The world as we know it has been turned upside down. First there was Brexit. Then Trump. Then Corbyn (well, kind of). But now the biggest shock of them all: Pakistan winning the Champions Trophy.
Ok, perhaps it’s wrong to suggest that a cricket tournament is anywhere near as important as the first three upsets above, but I’m sure it will feel seismic for some hardcore (not to mention long-suffering) Pakistan supporters.
Just three weeks ago Pakistan were written off completely. They were, after all, ranked a dismal 8th in the world rankings. And let’s not forget that the Champions Trophy only has eight teams.
I remember thinking that Pakistan might not win a single game. They’d been derided as old fashioned – a team incapable of scoring 300 – and their coach, Mickey Arthur, seemed completely fed up with them.
Make no mistake about it. This Champions Trophy was supposed to be all about England … or possibly India. But the mercurial Pakistanis (forgive the cliche) weren’t having a bar of it. They completely destroyed the hosts, and then they completely destroyed their local rivals in the final.
The sight of Indian supporters streaming out of The Oval long before the end – something I thought was a poor show to be honest – must have been a most gratifying one for Pakistanis everywhere. Who needs the bloody IPL eh?!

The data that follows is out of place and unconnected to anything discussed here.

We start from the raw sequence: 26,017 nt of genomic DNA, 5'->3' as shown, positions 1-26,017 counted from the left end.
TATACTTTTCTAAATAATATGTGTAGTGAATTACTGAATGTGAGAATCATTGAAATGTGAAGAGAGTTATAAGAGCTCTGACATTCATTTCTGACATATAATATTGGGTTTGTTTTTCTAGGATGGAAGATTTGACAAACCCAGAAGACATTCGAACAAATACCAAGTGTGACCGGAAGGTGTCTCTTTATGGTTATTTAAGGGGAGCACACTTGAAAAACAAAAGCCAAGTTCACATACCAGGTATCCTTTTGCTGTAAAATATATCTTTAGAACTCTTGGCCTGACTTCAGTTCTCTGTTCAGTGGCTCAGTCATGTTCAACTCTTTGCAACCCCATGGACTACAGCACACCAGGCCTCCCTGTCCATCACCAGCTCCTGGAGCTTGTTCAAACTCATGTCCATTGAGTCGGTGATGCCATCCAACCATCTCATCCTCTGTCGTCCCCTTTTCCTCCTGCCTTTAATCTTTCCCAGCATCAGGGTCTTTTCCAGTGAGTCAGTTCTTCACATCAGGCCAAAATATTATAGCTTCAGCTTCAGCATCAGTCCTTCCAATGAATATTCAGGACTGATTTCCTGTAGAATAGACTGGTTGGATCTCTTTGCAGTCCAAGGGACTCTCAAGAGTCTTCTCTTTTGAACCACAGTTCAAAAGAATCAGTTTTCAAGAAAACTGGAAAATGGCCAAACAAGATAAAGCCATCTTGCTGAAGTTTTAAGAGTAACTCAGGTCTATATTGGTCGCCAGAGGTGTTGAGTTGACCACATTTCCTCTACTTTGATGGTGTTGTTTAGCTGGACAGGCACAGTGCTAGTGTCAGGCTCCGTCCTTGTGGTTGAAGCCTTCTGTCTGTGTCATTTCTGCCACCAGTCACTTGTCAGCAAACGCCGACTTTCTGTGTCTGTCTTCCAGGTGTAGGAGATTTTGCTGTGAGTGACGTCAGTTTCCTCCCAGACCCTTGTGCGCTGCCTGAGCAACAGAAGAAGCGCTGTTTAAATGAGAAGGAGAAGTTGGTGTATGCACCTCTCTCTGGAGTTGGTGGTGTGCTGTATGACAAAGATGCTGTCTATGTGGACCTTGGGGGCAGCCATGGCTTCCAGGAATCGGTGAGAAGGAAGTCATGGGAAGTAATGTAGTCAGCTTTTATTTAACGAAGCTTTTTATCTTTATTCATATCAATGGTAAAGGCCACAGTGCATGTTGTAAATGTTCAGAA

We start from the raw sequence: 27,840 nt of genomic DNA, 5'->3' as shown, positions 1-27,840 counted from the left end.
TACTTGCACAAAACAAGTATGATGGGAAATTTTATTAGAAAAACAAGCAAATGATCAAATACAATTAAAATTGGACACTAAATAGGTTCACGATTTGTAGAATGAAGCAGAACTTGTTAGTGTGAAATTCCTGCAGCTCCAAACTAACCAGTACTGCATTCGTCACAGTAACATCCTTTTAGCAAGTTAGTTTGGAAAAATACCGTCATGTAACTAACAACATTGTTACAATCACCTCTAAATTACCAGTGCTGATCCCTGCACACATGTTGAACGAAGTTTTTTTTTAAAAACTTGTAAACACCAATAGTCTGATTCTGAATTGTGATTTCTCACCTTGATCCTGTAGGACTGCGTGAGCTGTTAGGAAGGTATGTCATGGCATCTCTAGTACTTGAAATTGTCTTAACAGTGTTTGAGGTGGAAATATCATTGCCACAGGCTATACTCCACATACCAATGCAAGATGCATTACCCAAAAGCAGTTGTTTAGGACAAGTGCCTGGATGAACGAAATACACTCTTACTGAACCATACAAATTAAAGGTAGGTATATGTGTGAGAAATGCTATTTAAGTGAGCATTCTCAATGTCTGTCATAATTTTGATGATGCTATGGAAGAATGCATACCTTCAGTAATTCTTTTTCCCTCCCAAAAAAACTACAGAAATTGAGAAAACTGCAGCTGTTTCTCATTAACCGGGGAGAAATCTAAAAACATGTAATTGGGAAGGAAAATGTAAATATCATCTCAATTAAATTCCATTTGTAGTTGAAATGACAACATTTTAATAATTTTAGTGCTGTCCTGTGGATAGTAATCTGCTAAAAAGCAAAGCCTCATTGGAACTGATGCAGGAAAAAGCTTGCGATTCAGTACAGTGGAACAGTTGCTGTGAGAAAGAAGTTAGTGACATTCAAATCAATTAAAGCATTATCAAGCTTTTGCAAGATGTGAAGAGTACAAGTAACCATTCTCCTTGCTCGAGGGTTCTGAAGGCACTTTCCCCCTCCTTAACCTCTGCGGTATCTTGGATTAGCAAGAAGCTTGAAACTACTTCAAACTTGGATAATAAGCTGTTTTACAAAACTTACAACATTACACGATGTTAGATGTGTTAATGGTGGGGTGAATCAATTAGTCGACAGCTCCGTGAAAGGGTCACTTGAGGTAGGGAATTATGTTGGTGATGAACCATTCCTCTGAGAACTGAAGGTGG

I think this Pakistan triumph is the most surprising result we’ve had in a international 50-over competition for a long time. It probably eclipses the West Indies’ unlikely win in 2004 simply because the primary hero, Fakhar Zaman, had only played three ODIs before yesterday’s beautiful hundred.
The context of Pakistan’s victory is also remarkable. As I mentioned above, Pakistan were supposed to be an anachronism. We read so much about how modern white ball cricket has changed, and how the successful teams are ones who evolve over a period of time. Andrew Strauss might call it a ‘development pathway’.
Pakistan don’t seem to buy into all that bollocks. Then just turn up and win. And it doesn’t particularly matter how many games they lost beforehand.
Now that’s a narrative I can definitely buy into.
PS Just a quick note to say that I had an amazing time yesterday evening watching Lashings play Crowborough in Sussex. There were plenty of big names on show: Tino Best, Fidel Edwards, John Emburey, and Martin Bicknell to name a few.
It was quite funny watching club batsmen trying to play Best and Edwards. Their main strategy – and this seemed like thoroughly sensible ploy after their opener was hit on the helmet in the first over – was to play them from square leg. Fortunately there were no lasting injuries.
Man of the match was Chris Schofield (remember him?) who hit 60 odd. However, the bloke who made my day was the fella below, who I spotted walking around the outfield. He’s probably the most decorated 12th man in history. Ladies and gentlemen, I give you Mr Cuthbert Gordon Greenidge MBE #legend.